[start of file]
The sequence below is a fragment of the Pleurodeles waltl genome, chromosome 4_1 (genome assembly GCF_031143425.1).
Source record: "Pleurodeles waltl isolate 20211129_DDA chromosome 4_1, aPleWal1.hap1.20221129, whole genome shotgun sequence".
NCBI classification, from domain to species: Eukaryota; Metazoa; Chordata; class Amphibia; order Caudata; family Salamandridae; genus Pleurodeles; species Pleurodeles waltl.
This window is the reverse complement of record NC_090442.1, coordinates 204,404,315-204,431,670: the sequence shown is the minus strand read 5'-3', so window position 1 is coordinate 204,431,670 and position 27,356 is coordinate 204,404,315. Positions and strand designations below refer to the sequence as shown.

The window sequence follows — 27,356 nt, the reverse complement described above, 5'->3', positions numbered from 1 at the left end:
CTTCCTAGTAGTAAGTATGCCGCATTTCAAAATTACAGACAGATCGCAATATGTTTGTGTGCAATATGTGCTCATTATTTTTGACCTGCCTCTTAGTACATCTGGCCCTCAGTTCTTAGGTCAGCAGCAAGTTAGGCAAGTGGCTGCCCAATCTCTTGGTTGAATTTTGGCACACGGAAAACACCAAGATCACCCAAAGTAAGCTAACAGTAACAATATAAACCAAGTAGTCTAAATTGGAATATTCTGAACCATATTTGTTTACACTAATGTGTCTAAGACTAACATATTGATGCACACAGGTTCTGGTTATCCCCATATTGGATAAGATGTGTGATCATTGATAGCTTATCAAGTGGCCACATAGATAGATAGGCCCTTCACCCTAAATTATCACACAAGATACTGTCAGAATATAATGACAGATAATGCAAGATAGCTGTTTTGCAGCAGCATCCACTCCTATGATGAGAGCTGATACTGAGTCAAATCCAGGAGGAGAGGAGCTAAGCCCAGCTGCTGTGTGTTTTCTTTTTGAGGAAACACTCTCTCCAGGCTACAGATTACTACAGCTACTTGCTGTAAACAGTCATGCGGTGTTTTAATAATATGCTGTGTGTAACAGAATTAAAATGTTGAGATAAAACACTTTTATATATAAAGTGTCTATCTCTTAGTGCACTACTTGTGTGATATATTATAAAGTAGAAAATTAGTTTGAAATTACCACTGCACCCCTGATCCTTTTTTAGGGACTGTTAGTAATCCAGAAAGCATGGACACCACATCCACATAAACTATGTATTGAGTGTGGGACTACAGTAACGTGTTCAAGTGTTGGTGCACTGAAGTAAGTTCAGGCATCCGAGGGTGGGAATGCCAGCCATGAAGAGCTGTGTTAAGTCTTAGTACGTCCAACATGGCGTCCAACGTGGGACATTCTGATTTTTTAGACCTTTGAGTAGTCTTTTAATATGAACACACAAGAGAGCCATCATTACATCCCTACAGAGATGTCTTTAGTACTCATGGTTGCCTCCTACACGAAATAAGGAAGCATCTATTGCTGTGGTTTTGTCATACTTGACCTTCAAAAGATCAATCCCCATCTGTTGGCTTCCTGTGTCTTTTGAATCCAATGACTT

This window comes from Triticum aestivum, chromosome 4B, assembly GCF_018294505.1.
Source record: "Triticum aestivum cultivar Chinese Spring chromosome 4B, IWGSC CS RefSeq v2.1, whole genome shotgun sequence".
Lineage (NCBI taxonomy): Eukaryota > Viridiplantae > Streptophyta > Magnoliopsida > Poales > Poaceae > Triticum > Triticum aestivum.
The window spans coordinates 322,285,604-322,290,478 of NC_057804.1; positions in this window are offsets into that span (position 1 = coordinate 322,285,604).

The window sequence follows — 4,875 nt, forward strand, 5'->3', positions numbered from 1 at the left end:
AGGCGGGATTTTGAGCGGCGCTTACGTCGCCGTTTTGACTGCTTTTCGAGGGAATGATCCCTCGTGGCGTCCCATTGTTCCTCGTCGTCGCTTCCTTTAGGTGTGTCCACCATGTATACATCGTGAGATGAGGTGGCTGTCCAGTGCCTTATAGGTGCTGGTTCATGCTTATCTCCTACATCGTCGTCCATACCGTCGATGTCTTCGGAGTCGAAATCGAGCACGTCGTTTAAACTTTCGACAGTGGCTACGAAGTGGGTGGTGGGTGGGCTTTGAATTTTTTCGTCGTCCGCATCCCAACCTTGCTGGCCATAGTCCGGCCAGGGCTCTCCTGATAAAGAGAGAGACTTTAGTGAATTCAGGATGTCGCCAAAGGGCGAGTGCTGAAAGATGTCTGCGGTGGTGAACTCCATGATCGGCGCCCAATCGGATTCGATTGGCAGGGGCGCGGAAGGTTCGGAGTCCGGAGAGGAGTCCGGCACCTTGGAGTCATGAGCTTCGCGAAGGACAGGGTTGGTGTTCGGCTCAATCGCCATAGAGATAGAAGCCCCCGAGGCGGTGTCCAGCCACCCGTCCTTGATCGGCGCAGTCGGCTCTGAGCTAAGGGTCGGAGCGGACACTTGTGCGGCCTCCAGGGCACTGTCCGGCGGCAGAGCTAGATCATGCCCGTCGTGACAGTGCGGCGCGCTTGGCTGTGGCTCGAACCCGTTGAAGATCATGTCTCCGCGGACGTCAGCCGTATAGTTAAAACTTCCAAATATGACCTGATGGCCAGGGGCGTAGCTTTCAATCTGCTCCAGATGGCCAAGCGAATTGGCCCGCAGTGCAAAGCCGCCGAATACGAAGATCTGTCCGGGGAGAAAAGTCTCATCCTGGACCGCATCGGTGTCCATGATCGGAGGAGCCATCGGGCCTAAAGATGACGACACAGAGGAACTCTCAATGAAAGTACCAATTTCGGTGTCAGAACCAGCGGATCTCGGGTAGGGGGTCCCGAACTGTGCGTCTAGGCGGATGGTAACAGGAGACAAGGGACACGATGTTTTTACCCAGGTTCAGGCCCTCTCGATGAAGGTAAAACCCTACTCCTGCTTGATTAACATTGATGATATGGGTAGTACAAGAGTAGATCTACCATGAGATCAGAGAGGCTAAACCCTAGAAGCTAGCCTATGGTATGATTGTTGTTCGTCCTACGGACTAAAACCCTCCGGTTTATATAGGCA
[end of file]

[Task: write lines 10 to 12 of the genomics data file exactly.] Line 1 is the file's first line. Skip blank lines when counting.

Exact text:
The window spans coordinates 322,285,604-322,290,478 of NC_057804.1; positions in this window are offsets into that span (position 1 = coordinate 322,285,604).

The window sequence follows — 4,875 nt, forward strand, 5'->3', positions numbered from 1 at the left end:
AGGCGGGATTTTGAGCGGCGCTTACGTCGCCGTTTTGACTGCTTTTCGAGGGAATGATCCCTCGTGGCGTCCCATTGTTCCTCGTCGTCGCTTCCTTTAGGTGTGTCCACCATGTATACATCGTGAGATGAGGTGGCTGTCCAGTGCCTTATAGGTGCTGGTTCATGCTTATCTCCTACATCGTCGTCCATACCGTCGATGTCTTCGGAGTCGAAATCGAGCACGTCGTTTAAACTTTCGACAGTGGCTACGAAGTGGGTGGTGGGTGGGCTTTGAATTTTTTCGTCGTCCGCATCCCAACCTTGCTGGCCATAGTCCGGCCAGGGCTCTCCTGATAAAGAGAGAGACTTTAGTGAATTCAGGATGTCGCCAAAGGGCGAGTGCTGAAAGATGTCTGCGGTGGTGAACTCCATGATCGGCGCCCAATCGGATTCGATTGGCAGGGGCGCGGAAGGTTCGGAGTCCGGAGAGGAGTCCGGCACCTTGGAGTCATGAGCTTCGCGAAGGACAGGGTTGGTGTTCGGCTCAATCGCCATAGAGATAGAAGCCCCCGAGGCGGTGTCCAGCCACCCGTCCTTGATCGGCGCAGTCGGCTCTGAGCTAAGGGTCGGAGCGGACACTTGTGCGGCCTCCAGGGCACTGTCCGGCGGCAGAGCTAGATCATGCCCGTCGTGACAGTGCGGCGCGCTTGGCTGTGGCTCGAACCCGTTGAAGATCATGTCTCCGCGGACGTCAGCCGTATAGTTAAAACTTCCAAATATGACCTGATGGCCAGGGGCGTAGCTTTCAATCTGCTCCAGATGGCCAAGCGAATTGGCCCGCAGTGCAAAGCCGCCGAATACGAAGATCTGTCCGGGGAGAAAAGTCTCATCCTGGACCGCATCGGTGTCCATGATCGGAGGAGCCATCGGGCCTAAAGATGACGACACAGAGGAACTCTCAATGAAAGTACCAATTTCGGTGTCAGAACCAGCGGATCTCGGGTAGGGGGTCCCGAACTGTGCGTCTAGGCGGATGGTAACAGGAGACAAGGGACACGATGTTTTTACCCAGGTTCAGGCCCTCTCGATGAAGGTAAAACCCTACTCCTGCTTGATTAACATTGATGATATGGGTAGTACAAGAGTAGATCTACCATGAGATCAGAGAGGCTAAACCCTAGAAGCTAGCCTATGGTATGATTGTTGTTCGTCCTACGGACTAAAACCCTCCGGTTTATATAGGCA